General Bombshells, the True Peace Candidate; or, the War Path the True One

Frank Leslie's Budget of Fun
Frank Leslie's Budget of Fun


At the 1864 Democratic National Convention in Chicago, George B. McClellan was nominated the presidential candidate and the "Chicago Platform," a suggested peace compromise with the Confederacy, was proposed. 

Wielding a sword that reads "Right Makes Might," "General Bombshell," the animated cannon at the center of this cartoon, is seen breaking the table at which Confederate President Jefferson Davis stands, and from which hangs the "Chicago Platform." "McClellan's Reports" have fallen to the ground and have been splattered with ink.  John Bull, representing Great Britain, Peace Democrat Congressman Fernando Wood, and various members of the northern press watch on in dismay.  While pointing to himself, General Bombshell tells his audience, "Say Rebs! these are Uncle Sam's only authorized Negotiators- They know how to make PEACE," while the smoke from the cannon flying through the air above his head reads, "To All whom it may concern."  Looking on from behind the animated cannon are, left to right, General Ulysses S. Grant, General William Tecumseh Sherman, and Admiral David Farragut.  Approaching Union troops sing "We are coming Father Abram."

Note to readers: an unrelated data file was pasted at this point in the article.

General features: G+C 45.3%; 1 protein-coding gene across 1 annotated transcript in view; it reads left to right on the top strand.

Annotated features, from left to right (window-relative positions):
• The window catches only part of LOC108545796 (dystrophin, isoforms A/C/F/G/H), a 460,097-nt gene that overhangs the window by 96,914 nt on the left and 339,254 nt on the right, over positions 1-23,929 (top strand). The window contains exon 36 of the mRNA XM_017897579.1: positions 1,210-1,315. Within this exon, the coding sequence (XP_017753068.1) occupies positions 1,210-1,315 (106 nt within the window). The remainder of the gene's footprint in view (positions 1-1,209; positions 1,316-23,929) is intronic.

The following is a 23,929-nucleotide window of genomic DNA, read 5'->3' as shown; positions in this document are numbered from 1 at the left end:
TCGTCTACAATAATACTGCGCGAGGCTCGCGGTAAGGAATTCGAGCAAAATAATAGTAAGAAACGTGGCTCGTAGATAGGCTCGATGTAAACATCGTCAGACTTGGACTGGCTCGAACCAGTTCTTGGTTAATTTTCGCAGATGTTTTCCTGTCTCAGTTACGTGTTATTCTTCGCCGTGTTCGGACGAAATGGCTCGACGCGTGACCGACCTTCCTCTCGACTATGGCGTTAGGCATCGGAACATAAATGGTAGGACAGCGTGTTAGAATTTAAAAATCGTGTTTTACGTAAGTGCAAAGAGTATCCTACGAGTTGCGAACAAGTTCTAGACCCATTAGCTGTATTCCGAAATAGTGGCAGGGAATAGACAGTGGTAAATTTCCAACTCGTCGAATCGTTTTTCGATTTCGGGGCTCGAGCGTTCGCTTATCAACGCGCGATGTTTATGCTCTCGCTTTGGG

Discussion Questions- Make sure to use specific example from the image to support your answers.

1.  What important events are occurring at the time of the creation of this cartoon?

2.  What does the title of the cartoon tell you? 

3.  What political statement is the artist trying to make?

4.  What elements of the cartoon best make this point?

5.  Are there biases or stereotypes?  What are they?

6.  Who is the audience?


**Frank Leslie's Weekly, known by several different names including Frank Leslie's Budget of Fun, was an American Illustrated literary and news magazine founded in 1852.  Running, in some form, until 1922, it provided illustrations and reports on the Civil War, the Spanish-American War, and the First World War.  It often took a strong patriotic stance and frequently featured cover pictures of soldiers and heroic battle stories.  Over its time in circulation, it employed writers such as Helen R. Martin and H. Irving Hancock, as well as illustrators such as Norman Rockwell and Albert Berghaus.